Wednesday, October 28, 2009

Chik'n Rice

Today, we’re featuring “a recipe you almost certainly will never make,” unless you are among my ten or so Adventist readers, in which case you probably already know how to make it. “It” is a dish that I think of – complete with misspelling and apostrophe – as “Chik’n Rice.”

It can be frustrating to have grown up in a little-known religious subculture. Lacking Mormons’ sexy polygamy history, Adventists don’t have much pop culture currency. People tend to confuse them with other fringe religious groups.

Yes, I’ve been vaccinated, and I went to the doctor when I was sick as a kid. You’re thinking of Christian Science.

And yes, I did used to go door-to-door passing out religious literature when I was little, but you’re probably thinking of Jehovah’s Witnesses, who are more systematic about it. I’ve never needed a blood transfusion, but if I had, it would’ve been okay; the no transfusions thing is also Jehovah’s Witness.

And no, Adventists never practiced “plural marriage.” You’re definitely thinking of the Mormons.

One of the few things people tend to know about Adventists is that they encourage vegetarianism. I was not raised vegetarian, although certain meats, like pork and shellfish, are strictly verboten. Even though my family was okay with actual chicken and beef, however, my diet always included plenty of Adventist-manufactured fake meats.

These are canned or frozen spun gluten and soy protein concoctions manufactured by a handful of Adventist companies in California. I don’t think their recipe formulations have changed since long before my birth. Even though Adventists refer to their fake meats as “health food,” their contents are not congruent with commonly understood definitions of this term – they’re pretty high in fat, calories, and artificial flavor and color.

I haven’t been Adventist in a very long time, but this stuff really is comfort food. You crave, macaroni and cheese and pork chops? I crave Chik’n Rice or that Adventist casserole par excellence, the food substance alternately referred to as “Special K Loaf” or “Cottage Cheese Roast.” You’ve probably guessed the star ingredients. And I totally love it, in a totally non-ironic way.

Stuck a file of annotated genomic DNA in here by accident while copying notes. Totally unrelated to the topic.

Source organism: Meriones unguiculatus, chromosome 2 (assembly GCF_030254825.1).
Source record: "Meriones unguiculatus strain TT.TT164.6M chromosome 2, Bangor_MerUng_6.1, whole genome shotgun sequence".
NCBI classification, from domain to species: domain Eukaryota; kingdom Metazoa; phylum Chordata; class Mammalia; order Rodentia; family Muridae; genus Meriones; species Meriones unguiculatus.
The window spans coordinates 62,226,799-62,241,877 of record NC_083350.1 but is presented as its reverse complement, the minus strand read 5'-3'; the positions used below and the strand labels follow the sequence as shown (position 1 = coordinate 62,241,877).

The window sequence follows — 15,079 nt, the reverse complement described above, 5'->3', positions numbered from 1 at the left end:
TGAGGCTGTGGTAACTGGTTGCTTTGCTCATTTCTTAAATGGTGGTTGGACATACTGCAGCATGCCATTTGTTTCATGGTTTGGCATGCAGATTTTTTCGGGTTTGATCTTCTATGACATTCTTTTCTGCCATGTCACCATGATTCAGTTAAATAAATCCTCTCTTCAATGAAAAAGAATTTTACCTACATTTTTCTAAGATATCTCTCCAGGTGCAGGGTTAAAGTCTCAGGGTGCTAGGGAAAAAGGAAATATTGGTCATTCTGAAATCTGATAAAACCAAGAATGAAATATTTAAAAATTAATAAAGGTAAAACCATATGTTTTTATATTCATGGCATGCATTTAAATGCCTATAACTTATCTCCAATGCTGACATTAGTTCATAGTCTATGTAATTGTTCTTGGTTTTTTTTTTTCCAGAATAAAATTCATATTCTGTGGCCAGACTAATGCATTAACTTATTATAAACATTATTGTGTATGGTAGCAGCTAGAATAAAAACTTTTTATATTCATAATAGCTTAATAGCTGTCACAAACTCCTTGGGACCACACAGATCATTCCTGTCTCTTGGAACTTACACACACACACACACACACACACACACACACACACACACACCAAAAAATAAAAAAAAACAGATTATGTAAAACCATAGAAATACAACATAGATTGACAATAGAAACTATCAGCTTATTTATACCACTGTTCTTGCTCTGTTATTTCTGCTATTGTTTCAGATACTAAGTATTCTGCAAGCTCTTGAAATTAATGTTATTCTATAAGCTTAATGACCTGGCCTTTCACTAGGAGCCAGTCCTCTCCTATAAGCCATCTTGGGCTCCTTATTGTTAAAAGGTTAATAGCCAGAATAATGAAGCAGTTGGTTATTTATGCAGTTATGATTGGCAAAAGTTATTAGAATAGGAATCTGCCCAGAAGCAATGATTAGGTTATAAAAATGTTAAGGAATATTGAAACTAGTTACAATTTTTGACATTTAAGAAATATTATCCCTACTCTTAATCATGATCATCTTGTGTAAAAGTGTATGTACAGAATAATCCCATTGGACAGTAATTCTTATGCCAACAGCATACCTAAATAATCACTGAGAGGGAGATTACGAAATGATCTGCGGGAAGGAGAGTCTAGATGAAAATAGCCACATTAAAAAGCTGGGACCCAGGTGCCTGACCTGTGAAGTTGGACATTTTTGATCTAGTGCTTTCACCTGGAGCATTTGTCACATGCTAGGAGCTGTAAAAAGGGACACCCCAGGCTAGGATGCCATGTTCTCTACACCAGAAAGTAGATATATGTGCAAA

So Chik’n Rice contains no actual chicken. The “chik’n”

is a canned product called Fri-Chik.

Down south, you can find Fri-Chik in a lot of grocery stores. Here in New England, however, there are something like 5-6 practicing Adventists total, so I have to order it from an ABC (Adventist Book Center) in Buffalo.

Chik’n Rice’s other unfamiliar ingredient is a mysterious yellow powder called McKay’s Chicken Seasoning.

It comes in with-and-without MSG varieties, but they both taste pretty much the same. I’ve never seen McKay’s in a supermarket, though I’ve spotted similar-looking stuff in bulk bins of health food stores. Because a jar of this lasts me well over a year, I tend to pick it up when I visit my family in Florida.

I doubt you’re feeling tempted to rush to your stove to make this, but on the off chance that you are, I can assure you that the other few ingredients are pantry staples. If you can get over the “eww, ick” factor that comes with any new fake meat product, you might actually like it.

Probably. Maybe. Possibly.

Chik’n Rice

¾ cup white rice
1 ¼ cup water

2-3 tablespoons butter